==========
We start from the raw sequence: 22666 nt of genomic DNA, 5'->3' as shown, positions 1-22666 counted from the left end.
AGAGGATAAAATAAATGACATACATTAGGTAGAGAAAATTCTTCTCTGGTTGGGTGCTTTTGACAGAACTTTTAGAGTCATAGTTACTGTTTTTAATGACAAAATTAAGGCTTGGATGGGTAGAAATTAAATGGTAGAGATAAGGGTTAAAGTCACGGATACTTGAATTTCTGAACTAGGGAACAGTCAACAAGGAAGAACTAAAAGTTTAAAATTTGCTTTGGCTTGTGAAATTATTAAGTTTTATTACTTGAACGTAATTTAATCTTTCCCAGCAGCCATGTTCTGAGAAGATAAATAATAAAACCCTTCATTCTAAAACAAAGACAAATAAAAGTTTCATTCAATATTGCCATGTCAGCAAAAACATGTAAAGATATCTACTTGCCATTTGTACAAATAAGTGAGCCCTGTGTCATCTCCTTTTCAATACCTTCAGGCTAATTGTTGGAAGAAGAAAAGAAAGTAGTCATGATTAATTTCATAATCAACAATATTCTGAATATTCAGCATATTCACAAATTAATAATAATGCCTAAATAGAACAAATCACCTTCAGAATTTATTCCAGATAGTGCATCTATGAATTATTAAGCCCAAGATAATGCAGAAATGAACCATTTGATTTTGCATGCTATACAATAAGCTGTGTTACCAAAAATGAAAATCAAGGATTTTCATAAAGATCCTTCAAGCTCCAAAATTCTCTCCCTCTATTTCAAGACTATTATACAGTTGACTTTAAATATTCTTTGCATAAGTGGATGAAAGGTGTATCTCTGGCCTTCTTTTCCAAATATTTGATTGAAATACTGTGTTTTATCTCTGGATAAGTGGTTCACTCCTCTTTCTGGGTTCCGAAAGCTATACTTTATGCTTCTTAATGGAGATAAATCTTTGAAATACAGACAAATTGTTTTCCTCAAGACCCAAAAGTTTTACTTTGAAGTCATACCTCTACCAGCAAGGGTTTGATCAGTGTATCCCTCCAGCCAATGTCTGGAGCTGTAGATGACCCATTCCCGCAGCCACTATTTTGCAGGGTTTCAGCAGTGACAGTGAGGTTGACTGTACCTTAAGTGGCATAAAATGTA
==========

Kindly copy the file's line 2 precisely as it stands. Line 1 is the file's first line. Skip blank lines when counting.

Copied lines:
AGAGGATAAAATAAATGACATACATTAGGTAGAGAAAATTCTTCTCTGGTTGGGTGCTTTTGACAGAACTTTTAGAGTCATAGTTACTGTTTTTAATGACAAAATTAAGGCTTGGATGGGTAGAAATTAAATGGTAGAGATAAGGGTTAAAGTCACGGATACTTGAATTTCTGAACTAGGGAACAGTCAACAAGGAAGAACTAAAAGTTTAAAATTTGCTTTGGCTTGTGAAATTATTAAGTTTTATTACTTGAACGTAATTTAATCTTTCCCAGCAGCCATGTTCTGAGAAGATAAATAATAAAACCCTTCATTCTAAAACAAAGACAAATAAAAGTTTCATTCAATATTGCCATGTCAGCAAAAACATGTAAAGATATCTACTTGCCATTTGTACAAATAAGTGAGCCCTGTGTCATCTCCTTTTCAATACCTTCAGGCTAATTGTTGGAAGAAGAAAAGAAAGTAGTCATGATTAATTTCATAATCAACAATATTCTGAATATTCAGCATATTCACAAATTAATAATAATGCCTAAATAGAACAAATCACCTTCAGAATTTATTCCAGATAGTGCATCTATGAATTATTAAGCCCAAGATAATGCAGAAATGAACCATTTGATTTTGCATGCTATACAATAAGCTGTGTTACCAAAAATGAAAATCAAGGATTTTCATAAAGATCCTTCAAGCTCCAAAATTCTCTCCCTCTATTTCAAGACTATTATACAGTTGACTTTAAATATTCTTTGCATAAGTGGATGAAAGGTGTATCTCTGGCCTTCTTTTCCAAATATTTGATTGAAATACTGTGTTTTATCTCTGGATAAGTGGTTCACTCCTCTTTCTGGGTTCCGAAAGCTATACTTTATGCTTCTTAATGGAGATAAATCTTTGAAATACAGACAAATTGTTTTCCTCAAGACCCAAAAGTTTTACTTTGAAGTCATACCTCTACCAGCAAGGGTTTGATCAGTGTATCCCTCCAGCCAATGTCTGGAGCTGTAGATGACCCATTCCCGCAGCCACTATTTTGCAGGGTTTCAGCAGTGACAGTGAGGTTGACTGTACCTTAAGTGGCATAAAATGTA